Community Plants Humanity
A vacant lot on St. Peter Street blighted the Gilpin Court neighborhood for decades. Overgrown grass invited debris. The location supported crime. Most residents paid little attention to the lot until Lillie A. Estes recognized its potential as an urban orchard and garden.
“When Mayor Dwight Jones came into office, I heard about his community gardens initiative,” said Estes, a 14-year resident of Gilpin Court. “That vacant lot has been a crime hotspot, and I realized that building community interest around food and quality of life are important as a crime-reduction initiative.”
Estes began networking with residents, conveners and funders. Virginia LISC (Local Initiatives Support Corporation) offered technical assistance and guidance, plus funding. Storefront for Community Design facilitated pro bono access to landscape-design resources.
“It would not be a one-and-done project,” said Storefront Executive Director Ryan Rinn. “It’s home-grown – a slowly developed, incremental process that makes sure the community is with us.”
Neighborhood meetings were held by the Gilpin Court Tenant Council, which touts “unity in the community,” and residents voted to take active measures to improve their community and safety. Estes collaborated with the Department of Parks, Recreation and Community Facilities (PRCF) to designate the Gilpin Court lot as a community garden site. She envisioned naming it the Charles S. Gilpin Community Farm in honor of the Richmond native revered in the 1920s for his acting skill and advocacy for fair treatment of black actors.
Urban Orchard & Garden
A volunteer architect developed the preliminary site plan for the urban greening project based on community feedback. The central area was reserved as an informal gathering place, and raised beds were recommended for growing of vegetables, ranging from traditional beans and kale to garlic and amaranth. Another key partner, Lewis Ginter Botanical Garden, suggested an urban orchard with apples and various berries.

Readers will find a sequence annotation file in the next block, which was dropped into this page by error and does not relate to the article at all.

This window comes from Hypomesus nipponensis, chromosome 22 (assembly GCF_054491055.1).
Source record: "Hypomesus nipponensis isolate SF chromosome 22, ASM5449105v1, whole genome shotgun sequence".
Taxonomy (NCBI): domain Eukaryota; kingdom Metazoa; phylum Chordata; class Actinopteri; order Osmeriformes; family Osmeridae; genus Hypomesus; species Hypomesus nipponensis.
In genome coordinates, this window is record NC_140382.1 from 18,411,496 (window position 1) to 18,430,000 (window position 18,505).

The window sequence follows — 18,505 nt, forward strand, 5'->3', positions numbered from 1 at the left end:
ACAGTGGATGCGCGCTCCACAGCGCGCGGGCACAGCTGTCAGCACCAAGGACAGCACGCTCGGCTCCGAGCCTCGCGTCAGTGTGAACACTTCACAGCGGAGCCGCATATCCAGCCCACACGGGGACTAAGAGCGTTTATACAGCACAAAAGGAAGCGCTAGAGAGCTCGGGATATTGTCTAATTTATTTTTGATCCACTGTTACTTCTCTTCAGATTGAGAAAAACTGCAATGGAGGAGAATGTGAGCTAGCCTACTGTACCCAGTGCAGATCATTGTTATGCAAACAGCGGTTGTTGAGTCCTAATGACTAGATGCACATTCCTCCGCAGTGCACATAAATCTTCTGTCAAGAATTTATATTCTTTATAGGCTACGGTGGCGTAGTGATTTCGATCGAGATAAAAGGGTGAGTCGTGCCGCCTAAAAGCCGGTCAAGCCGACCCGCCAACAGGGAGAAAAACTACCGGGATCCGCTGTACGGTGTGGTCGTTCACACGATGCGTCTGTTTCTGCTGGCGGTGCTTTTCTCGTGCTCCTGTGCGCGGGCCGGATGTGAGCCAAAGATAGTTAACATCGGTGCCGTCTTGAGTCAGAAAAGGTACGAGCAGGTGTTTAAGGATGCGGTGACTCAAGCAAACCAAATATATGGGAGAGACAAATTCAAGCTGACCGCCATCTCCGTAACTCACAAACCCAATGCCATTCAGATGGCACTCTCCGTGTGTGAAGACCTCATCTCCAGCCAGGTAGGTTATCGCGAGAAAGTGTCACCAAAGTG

After years of organizing and methodical planning, the first community launch was held earlier this year on Martin Luther King Day.
“We actually held three kickoffs because there can be resentment and counter-productivity if people don’t have buy-in,” Estes said. “In marginalized communities, people don’t know each other, so bad behaviors and vandalism surface. We tried to build rapport to make sure we had support for our garden.”
Subsequent work days were led by Duron Chavis, Lewis Ginter’s community engagement manager, and the Ginter Urban Gardeners, who share skills for increasing community-supported green spaces in urban areas. An estimated 30 adults and youth showed up to help, including middle school students affiliated with the Richmond Peace Education Center. The youngsters’ decision to take part followed a number of violent deaths in the Gilpin Court neighborhood.
“These youth are peacemakers for change in their community,” said Rasheeda Edmundson, the Peace Center’s youth peace teams director. “Their involvement came out of tragedy, as a platform where youth could share concerns and heal among each other.” In addition to supporting the community garden, the students have attended conflict resolution classes and held healing circles and yoga classes to promote community. They also have entertained neighbors with junkyard jams, where buckets used as drums provided stress relief through a healing beat.
“They have used what they’ve learned, so they were enlightened and excited,” said Edmundson. “They’ve taken ownership and given back to their community.”
LaFonda Page lived in Gilpin Court as a teen, moved away and later returned with her family. Her apartment overlooks the Charles S. Gilpin Community Farm.
“It gives me and my five kids a view with trees, plants and artwork,” she said. The latter, attached to the fenceposts, are oversized stencils of a cantaloupe, carrot and sunflower created by children through PRCF.
“I’m a volunteer because I want to teach my kids how to grow food, have fun and family time,” Page continued. “It will teach them how to work with different people, and it will be nice to get to know each other.”
“Gardening is therapeutic for some people,” added another resident, Shamekia Lacks. “They’re not just talking about their problems, they’re finding peace … with their hands in the earth, out in the fresh air.” She also noted, “We’re planting what’s good for us versus buying unhealthy foods at the corner stores.”
“The garden began as a neighborhood safety initiative that would help with community healing and pride,” Rinn said. “We tell them, ‘We share your vision, but it (the community garden) will be built with you, not for you.’”
“My goal is total community transformation, which is a work in progress,” Estes said. “We’re not only planting. We’re replanting humanity.”
This article first published in the Richmond Times-Dispatch in October 2018.